Tuesday, 28 August 2018

My little Brother posing next to the
famous Abbey Wood Berlin Wall.
In 1950, my parents along with their 11 month old baby (me) moved into No 63 Wickham Lane which, for those of you who don't know, is in South East London.

When we first moved into the property it was in a pretty sorry state. Although it was only around 40 years old, it had been built to "property speculator" standards which meant that, even though it was built in the bed of an old stream, there was no damp course. There was also no electricity, bathroom or indoor toilet.

We did have a large garden though which was a great bonus when you were a small child; and if you wanted to explore even further, there was an alley at the bottom of the garden which took you out into the street. The street in question was a small cul-de-sac called The Dell. (More of which later).

Prior to 1945 there were no buildings between the houses in Wickham Lane and the local woods and you could simply walk out the back door and cross into them (I will tell you another story about that at a later date).

There was a narrow footpath called Bastion Road which ran from the bottom of Bostal Hill, along the East side of Bostal Woods, finally emerging in Wickham Lane and the whole area contained allotments. Shortly after the end of WW2, all of this area became one large housing estate. A number of small roads were constructed between Wickham Lane and Bastion Road and houses were built along them.

When the Dell was built, it ran along the back of the gardens in Wickham Lane and would have cut off access to them except an alley way was left between the Dell gardens and ours so we could get access from the street.

All this was fine until one strange day in 1961 when we awoke to discover the occupants of the Dell were building a wall along our garden fences so we could no longer get out.

This caused much consternation as you can imagine and no-one seemed to quite know what was going on. I was only 11 at the time so much of it went over my head  but as far as I was able to understand, The Dell occupants had decided that the alley had been constructed out of what was their gardens so belonged to them exclusively.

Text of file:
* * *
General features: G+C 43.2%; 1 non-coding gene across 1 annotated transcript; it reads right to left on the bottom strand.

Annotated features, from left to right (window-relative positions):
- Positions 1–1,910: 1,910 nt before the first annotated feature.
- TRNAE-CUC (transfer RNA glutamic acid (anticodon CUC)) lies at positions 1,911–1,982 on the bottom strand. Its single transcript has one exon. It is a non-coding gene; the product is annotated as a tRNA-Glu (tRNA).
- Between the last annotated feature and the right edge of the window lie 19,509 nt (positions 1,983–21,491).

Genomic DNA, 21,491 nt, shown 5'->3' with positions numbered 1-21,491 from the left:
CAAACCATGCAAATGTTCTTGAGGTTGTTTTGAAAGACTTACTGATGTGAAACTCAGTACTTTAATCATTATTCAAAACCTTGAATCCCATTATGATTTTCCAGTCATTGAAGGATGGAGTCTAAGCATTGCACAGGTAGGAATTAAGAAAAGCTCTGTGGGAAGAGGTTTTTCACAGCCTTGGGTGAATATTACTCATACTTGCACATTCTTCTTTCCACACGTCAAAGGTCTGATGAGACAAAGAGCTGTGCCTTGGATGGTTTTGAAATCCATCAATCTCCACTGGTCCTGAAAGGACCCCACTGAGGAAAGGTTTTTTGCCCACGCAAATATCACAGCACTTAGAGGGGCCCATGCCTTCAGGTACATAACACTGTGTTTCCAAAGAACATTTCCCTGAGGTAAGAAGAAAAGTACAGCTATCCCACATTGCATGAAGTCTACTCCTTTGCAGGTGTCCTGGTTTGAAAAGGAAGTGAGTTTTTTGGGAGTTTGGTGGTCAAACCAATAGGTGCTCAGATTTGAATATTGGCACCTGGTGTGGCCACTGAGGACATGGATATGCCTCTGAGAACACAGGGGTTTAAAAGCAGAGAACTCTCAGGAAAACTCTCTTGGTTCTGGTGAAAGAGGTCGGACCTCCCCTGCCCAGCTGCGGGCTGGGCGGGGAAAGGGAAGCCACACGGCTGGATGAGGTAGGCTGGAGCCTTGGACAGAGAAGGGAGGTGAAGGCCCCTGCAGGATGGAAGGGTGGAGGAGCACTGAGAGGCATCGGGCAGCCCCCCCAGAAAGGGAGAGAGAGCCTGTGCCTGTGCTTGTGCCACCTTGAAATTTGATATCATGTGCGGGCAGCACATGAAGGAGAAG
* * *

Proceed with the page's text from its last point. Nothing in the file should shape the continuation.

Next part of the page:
All this happened at the same time as the Berlin Wall going up and you can imagine, it didn't take long for a connection to be made and we started putting up signs to that effect. 

My Mum contacted the local paper and a reporter came down with a photographer and made quite a story out of it. A picture appeared in the next edition featuring my Mum standing by the blocked up gate and for a while we all became something of a local celebrity. People would actually come and ask if they could see the gate and have their picture taken in front of it.

(We kept a copy of that article for many years before it finally got lost and I've never been able to find it again. I've looked through archive copies of the Kentish Independent for that time but it still remains lost).

It's still a mystery why they ever did this; there were never any neighbour disputes or anything like that and up to that time, we were (what we thought) on perfectly friendly relations with them.

This Google Earth image shows Wickham
Lane (left) and the Dell (right). Our house
was the one with the slate roof, (top left).
You can clearly see the garage, still at an odd
angle after the owner had to move it.
When one Dell resident built a garage for his car in his garden and discovered he had built it too close to end of the garden to turn his car into, the Wickham Lane resident actually moved his garden fence back a few feet so he would be able to get in. Once the wall went up, he could no longer do this and had to take his garage down and rebuild it at an angle: it's still there today as you can see from the Google Earth image.

We were never able to get any meaningful explanation as to why they had done this and they were impossible to talk to; the Kentish Independent reporter who went round to ask them was physically attacked.

Looking at the area now, it doesn't look like the alley is there at all now. All the gardens seem to have been extended to back onto the Wickham Lane ones.

This is a view from my back garden in Wickham Lane, featuring the famous "Abbey Wood Berlin Wall". It looks out over the Dell, Glendown Road and with Bastion Road in the background. Behind that is Bostal Woods. After the construction of "the wall", which can be clearly seen in this picture, if we wanted to visit the woods, we had to go the long way round.

You can also clearly see where my neighbour's garden fence was moved back several feet to allow his neighbour opposite to get his car into the garage he had just built in his garden. Their new wall prevented him from doing this any more and he had to move it.

The shed belonged to "Smokey Joe", so called because he was always building bonfires and smoking the whole area out.

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